The train comes through the Mae Klong market
Eight times a day, the shopkeepers have to interrupt their business, quickly pull down the roofs of their shops, drag their goods inside, then stand against their shop fronts breathing in — to let a train go through. That’s right, a train. A big, steel, commuter train travelling quite fast, straight through the middle of the mall. Sound bizarre?
Video – Lily Aster LIM
Welcome to the Mae Klong railway market in small town Thailand. The town of Mae Klong is about 72 kilometres, or a casual 1 drive, south west of Bangkok. Mae Klong is the local name for Samut Songkhram, the capital of the Samut Songkhram province and district. The market right in the centre of town, the last 100 metres before the station. It’s quite surreal in a temporary sort of way, like a movie set. The only place to walk is in the centre of the rather narrow railway tracks. Small stalls line both sides, every available bit of real estate is used, low plastic trays of vegetables and vibrant Thai fruit including rambutans and mangosteens, are stacked right up to the steel rails. What happens when the train comes through?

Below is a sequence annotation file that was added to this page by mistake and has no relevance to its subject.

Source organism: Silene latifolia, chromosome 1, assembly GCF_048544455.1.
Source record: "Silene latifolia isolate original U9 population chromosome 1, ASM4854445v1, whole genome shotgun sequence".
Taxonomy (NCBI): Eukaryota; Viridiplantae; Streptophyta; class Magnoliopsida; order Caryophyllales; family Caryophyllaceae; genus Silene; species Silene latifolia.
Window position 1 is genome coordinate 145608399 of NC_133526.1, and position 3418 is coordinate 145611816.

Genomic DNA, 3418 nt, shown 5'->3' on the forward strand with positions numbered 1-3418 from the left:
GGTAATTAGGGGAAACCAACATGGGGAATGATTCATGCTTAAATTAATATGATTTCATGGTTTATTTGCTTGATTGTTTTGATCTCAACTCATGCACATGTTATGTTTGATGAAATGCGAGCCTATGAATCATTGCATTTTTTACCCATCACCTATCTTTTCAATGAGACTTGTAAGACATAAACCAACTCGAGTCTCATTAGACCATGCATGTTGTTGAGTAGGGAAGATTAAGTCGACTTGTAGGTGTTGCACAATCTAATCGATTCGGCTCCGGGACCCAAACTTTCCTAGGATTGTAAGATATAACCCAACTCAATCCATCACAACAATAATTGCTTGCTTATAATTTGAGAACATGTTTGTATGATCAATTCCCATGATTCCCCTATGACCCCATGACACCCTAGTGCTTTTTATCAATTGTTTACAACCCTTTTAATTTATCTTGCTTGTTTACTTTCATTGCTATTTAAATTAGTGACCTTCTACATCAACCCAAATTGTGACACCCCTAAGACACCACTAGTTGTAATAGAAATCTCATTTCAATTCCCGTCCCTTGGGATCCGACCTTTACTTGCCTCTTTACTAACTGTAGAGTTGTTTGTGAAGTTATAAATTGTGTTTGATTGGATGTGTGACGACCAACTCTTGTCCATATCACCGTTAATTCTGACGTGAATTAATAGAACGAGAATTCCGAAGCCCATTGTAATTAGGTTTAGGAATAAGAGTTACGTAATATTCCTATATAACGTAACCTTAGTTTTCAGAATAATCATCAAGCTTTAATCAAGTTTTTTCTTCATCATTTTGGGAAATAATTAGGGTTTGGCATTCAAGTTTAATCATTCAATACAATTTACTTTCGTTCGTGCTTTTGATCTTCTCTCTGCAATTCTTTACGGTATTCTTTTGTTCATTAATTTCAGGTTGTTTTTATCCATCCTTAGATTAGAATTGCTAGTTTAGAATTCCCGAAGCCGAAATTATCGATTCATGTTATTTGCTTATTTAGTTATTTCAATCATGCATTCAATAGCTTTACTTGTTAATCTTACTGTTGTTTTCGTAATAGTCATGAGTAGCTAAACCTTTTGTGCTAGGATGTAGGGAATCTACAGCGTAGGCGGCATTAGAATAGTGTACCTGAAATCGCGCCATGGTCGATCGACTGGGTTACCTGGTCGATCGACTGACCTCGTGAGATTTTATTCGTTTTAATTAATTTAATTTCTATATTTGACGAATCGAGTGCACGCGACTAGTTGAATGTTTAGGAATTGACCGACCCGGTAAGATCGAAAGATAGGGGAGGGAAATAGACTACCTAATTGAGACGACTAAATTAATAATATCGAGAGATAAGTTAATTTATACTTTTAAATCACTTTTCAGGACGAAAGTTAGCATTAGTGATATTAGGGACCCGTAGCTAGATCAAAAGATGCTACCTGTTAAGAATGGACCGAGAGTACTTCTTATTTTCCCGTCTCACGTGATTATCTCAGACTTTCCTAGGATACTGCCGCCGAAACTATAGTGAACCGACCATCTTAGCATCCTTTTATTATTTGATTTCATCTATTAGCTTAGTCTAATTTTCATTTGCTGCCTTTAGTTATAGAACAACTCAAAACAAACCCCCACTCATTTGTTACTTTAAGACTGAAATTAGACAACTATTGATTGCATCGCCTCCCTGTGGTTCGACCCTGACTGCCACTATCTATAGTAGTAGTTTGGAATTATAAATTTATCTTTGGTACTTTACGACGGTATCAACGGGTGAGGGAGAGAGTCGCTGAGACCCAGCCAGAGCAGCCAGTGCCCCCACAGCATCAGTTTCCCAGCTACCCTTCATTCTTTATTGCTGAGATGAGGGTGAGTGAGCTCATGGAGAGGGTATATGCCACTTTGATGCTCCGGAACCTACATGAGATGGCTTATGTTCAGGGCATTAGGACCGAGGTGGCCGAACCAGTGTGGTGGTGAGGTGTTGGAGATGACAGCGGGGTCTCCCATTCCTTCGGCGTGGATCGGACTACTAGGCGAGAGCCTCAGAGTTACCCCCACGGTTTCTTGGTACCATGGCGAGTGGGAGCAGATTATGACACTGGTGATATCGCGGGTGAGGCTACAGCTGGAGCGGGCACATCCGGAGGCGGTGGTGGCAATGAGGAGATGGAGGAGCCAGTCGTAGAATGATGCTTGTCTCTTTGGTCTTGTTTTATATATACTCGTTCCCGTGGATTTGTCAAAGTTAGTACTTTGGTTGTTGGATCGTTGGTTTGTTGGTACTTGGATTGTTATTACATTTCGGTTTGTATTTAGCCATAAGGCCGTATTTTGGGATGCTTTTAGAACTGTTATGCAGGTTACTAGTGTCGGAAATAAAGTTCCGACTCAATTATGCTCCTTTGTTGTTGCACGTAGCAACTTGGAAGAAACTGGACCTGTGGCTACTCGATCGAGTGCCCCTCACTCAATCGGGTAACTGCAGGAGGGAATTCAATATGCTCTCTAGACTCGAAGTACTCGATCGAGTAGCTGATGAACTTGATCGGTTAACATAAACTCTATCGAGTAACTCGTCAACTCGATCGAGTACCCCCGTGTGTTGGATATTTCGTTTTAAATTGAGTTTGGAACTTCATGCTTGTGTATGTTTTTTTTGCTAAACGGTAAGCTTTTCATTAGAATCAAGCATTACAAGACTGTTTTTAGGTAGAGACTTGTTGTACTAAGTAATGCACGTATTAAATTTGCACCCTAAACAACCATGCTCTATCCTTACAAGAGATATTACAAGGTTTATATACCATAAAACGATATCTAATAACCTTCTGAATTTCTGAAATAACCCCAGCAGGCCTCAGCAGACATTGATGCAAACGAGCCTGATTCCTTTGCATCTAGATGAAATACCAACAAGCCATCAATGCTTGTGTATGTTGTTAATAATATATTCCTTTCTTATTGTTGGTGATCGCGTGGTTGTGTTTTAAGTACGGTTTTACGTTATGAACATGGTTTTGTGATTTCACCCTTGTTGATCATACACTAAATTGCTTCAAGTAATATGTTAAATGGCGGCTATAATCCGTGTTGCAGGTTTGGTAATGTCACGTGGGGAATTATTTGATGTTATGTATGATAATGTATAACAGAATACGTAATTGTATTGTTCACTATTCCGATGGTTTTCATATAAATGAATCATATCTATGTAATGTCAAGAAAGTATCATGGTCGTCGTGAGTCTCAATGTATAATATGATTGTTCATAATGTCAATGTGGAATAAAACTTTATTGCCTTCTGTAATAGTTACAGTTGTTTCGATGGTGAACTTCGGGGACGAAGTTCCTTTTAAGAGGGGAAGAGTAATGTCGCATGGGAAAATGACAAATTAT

The market is your veritable one-stop-shop. Spectacular fresh-cut flowers, every fruit and vegetable you can imagine, fragrant spices, cuts of meat, poultry and seafood so fresh, it was being persuaded to stop flapping about by an earnest man wielding a lump of wood. There are kids’ toys, clothes, lingerie, thongs of both varieties, dodgy DVDs — you name it. Makeshift awnings — tarpaulins, even a bedspread — cover the stalls. They combine to give the market a temporary roof that is quite low, so I had to stoop to walk through. It was fairly dark under the awnings, with a pungent buffet of unrefrigerated fish, meat and cut fruit, garnished with spices.
Some of the stalls are basic; others well set up. Some aren’t even stalls, just people sitting beside the tracks with fruit laid out at their feet. Then it happened, The shopkeepers calmly but quickly started folding down the awnings. Most were held up by poles, a simple but effective design. Trays of produce were dragged in; some more high-tech versions were on wheels. It happened in a chain reaction, odd because I hadn’t heard a train whistle or horn, but the timetable is adhered to fairly well.
The train rounded the corner and rumbled through the market. There were only inches to spare between the trainand the produce on the ground. The two carriages were past in a flash of grey and yellow and milliseconds later, the stallholders were on the tracks putting up the awnings, even before the train had disappeared from view. It was as though nothing had happened. The Mae Klong railway market raises plenty of questions.